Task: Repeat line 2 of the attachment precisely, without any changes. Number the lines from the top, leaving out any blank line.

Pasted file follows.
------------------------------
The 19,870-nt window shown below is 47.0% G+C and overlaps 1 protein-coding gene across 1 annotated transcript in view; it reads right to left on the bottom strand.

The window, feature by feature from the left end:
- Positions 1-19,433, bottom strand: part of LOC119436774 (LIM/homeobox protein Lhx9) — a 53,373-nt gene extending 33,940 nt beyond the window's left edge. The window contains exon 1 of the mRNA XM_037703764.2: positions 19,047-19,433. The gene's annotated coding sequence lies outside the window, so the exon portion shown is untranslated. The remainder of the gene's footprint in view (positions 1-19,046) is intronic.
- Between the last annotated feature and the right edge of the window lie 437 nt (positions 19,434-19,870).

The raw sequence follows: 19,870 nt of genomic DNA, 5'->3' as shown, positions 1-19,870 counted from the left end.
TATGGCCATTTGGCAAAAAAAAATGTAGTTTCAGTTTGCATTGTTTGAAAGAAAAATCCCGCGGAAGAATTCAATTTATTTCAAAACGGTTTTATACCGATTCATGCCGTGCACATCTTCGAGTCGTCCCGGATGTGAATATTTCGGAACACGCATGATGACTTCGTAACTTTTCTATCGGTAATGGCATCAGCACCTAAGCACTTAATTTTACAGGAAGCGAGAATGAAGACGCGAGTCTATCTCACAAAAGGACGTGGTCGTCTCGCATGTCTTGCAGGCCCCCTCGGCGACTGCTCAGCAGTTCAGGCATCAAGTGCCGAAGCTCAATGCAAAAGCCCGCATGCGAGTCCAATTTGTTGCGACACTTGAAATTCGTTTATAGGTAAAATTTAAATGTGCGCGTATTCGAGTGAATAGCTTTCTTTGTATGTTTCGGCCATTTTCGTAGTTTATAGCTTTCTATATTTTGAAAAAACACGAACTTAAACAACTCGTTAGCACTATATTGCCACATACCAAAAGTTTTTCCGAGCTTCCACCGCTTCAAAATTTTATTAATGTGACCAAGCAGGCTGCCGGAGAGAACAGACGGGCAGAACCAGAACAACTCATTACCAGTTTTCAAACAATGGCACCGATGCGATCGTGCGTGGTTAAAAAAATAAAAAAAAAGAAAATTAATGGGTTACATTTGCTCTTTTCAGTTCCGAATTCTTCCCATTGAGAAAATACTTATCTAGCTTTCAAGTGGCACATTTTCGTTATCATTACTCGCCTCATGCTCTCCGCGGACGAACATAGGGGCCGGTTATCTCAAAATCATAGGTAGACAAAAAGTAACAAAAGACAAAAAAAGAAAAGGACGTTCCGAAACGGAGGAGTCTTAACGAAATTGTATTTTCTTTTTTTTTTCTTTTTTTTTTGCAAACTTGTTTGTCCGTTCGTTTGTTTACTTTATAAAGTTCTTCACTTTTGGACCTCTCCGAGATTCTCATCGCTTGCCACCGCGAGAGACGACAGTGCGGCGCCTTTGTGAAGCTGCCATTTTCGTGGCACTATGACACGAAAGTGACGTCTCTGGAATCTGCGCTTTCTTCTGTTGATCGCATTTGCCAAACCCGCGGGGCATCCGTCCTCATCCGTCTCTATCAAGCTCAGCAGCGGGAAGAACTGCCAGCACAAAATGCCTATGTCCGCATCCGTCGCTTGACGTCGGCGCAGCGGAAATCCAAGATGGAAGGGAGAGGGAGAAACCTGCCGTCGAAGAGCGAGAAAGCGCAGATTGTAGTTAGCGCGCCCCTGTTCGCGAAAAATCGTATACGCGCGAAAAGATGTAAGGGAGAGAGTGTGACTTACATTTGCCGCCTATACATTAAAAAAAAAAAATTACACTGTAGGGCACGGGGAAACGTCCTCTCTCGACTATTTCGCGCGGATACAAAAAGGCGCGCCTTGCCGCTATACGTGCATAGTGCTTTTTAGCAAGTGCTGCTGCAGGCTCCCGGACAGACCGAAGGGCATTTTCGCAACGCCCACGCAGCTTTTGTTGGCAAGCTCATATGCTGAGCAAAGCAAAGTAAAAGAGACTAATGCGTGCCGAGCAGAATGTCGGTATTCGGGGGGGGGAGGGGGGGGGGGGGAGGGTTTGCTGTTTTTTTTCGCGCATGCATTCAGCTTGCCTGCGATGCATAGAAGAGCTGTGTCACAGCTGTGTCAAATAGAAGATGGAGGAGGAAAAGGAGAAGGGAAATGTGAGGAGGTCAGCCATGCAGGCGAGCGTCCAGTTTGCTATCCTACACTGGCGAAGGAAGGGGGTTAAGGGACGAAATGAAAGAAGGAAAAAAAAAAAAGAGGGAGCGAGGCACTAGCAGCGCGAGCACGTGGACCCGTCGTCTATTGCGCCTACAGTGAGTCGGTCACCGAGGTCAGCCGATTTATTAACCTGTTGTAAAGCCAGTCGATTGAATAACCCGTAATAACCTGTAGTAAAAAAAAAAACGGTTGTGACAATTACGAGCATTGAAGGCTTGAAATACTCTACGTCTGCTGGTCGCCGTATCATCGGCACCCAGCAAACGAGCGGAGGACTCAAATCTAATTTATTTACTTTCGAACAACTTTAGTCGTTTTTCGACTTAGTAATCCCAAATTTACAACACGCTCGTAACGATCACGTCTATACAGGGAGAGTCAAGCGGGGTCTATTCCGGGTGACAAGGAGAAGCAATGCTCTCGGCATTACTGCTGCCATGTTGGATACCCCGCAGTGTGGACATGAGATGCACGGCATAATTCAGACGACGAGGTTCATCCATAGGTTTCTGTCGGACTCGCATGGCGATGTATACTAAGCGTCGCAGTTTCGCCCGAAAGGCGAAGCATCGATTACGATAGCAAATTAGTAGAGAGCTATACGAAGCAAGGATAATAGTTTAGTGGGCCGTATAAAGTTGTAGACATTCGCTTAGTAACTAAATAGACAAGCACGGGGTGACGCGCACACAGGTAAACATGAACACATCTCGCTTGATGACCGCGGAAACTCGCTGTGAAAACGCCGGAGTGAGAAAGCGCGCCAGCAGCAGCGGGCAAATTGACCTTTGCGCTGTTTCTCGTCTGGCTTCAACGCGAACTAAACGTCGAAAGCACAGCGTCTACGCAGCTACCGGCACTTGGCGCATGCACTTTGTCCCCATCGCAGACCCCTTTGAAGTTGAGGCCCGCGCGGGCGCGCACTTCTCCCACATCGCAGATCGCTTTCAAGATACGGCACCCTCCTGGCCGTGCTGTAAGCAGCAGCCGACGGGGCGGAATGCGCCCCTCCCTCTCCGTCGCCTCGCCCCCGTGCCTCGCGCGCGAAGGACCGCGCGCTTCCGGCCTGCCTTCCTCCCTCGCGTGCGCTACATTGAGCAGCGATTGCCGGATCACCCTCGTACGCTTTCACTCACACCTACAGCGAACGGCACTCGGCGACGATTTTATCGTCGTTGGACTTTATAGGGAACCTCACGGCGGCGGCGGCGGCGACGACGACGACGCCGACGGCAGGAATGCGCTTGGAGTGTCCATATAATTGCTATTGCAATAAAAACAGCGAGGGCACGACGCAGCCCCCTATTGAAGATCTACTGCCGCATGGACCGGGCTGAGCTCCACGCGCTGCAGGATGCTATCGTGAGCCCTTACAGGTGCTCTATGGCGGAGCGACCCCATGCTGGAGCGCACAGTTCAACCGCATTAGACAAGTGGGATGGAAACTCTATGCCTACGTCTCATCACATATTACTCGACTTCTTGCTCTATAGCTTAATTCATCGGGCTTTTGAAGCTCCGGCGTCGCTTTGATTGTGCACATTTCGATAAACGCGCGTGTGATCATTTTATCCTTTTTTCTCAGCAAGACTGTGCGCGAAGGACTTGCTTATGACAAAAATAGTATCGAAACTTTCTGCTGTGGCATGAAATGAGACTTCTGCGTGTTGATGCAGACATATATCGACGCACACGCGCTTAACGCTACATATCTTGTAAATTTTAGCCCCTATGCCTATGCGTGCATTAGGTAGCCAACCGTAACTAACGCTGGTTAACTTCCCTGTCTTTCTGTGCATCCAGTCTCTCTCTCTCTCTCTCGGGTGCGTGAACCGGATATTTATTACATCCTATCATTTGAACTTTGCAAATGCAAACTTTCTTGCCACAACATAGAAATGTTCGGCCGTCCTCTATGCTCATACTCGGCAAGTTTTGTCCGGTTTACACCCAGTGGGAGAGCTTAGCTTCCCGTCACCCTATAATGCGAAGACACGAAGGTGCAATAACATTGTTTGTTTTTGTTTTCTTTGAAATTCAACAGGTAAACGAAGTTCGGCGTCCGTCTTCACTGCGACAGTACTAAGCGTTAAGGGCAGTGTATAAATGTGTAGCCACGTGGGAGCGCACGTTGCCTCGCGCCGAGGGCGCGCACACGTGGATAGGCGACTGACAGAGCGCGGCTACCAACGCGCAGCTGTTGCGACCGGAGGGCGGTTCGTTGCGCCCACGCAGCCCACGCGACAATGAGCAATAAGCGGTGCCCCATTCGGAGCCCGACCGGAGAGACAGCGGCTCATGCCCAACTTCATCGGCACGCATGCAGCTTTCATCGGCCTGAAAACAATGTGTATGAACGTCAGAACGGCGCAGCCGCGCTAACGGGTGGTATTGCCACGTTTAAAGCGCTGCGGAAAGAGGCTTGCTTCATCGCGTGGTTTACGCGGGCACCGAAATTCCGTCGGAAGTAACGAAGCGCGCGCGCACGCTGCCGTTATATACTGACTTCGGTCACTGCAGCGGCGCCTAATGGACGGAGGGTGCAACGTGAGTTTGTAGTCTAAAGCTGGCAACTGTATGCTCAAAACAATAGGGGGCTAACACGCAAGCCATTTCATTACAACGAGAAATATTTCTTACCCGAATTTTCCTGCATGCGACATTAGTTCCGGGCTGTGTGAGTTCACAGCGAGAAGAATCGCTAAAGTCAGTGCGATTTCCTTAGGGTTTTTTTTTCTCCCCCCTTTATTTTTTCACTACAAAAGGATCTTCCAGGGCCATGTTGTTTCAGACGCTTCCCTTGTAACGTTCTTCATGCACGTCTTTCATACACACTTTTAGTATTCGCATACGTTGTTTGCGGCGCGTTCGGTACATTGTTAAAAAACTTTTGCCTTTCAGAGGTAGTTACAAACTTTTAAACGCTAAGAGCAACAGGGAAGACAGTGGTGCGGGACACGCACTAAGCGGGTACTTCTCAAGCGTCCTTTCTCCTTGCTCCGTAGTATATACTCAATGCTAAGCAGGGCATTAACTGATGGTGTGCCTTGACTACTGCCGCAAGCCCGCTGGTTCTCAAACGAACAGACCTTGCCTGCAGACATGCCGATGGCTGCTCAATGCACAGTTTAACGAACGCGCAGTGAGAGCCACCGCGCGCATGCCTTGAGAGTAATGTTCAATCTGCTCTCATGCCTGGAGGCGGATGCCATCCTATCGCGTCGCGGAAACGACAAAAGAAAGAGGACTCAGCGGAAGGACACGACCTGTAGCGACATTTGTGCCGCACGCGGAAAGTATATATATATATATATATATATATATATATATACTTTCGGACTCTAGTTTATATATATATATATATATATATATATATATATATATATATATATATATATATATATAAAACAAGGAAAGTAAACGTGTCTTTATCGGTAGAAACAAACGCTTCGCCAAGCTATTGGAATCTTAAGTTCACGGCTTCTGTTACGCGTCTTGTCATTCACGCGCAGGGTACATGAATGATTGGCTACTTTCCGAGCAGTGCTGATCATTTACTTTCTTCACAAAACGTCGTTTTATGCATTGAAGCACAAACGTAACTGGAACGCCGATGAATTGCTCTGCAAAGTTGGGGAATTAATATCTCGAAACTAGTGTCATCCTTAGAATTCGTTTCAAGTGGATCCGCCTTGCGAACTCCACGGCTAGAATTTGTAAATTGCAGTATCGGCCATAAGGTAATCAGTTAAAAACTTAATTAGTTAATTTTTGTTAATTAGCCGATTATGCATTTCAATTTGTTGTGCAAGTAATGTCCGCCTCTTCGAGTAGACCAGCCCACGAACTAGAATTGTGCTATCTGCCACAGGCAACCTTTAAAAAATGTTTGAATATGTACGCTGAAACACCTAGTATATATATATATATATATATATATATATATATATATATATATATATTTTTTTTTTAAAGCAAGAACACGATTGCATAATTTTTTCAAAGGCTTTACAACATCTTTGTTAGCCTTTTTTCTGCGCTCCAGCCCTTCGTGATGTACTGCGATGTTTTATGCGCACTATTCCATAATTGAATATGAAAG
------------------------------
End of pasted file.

The window, feature by feature from the left end: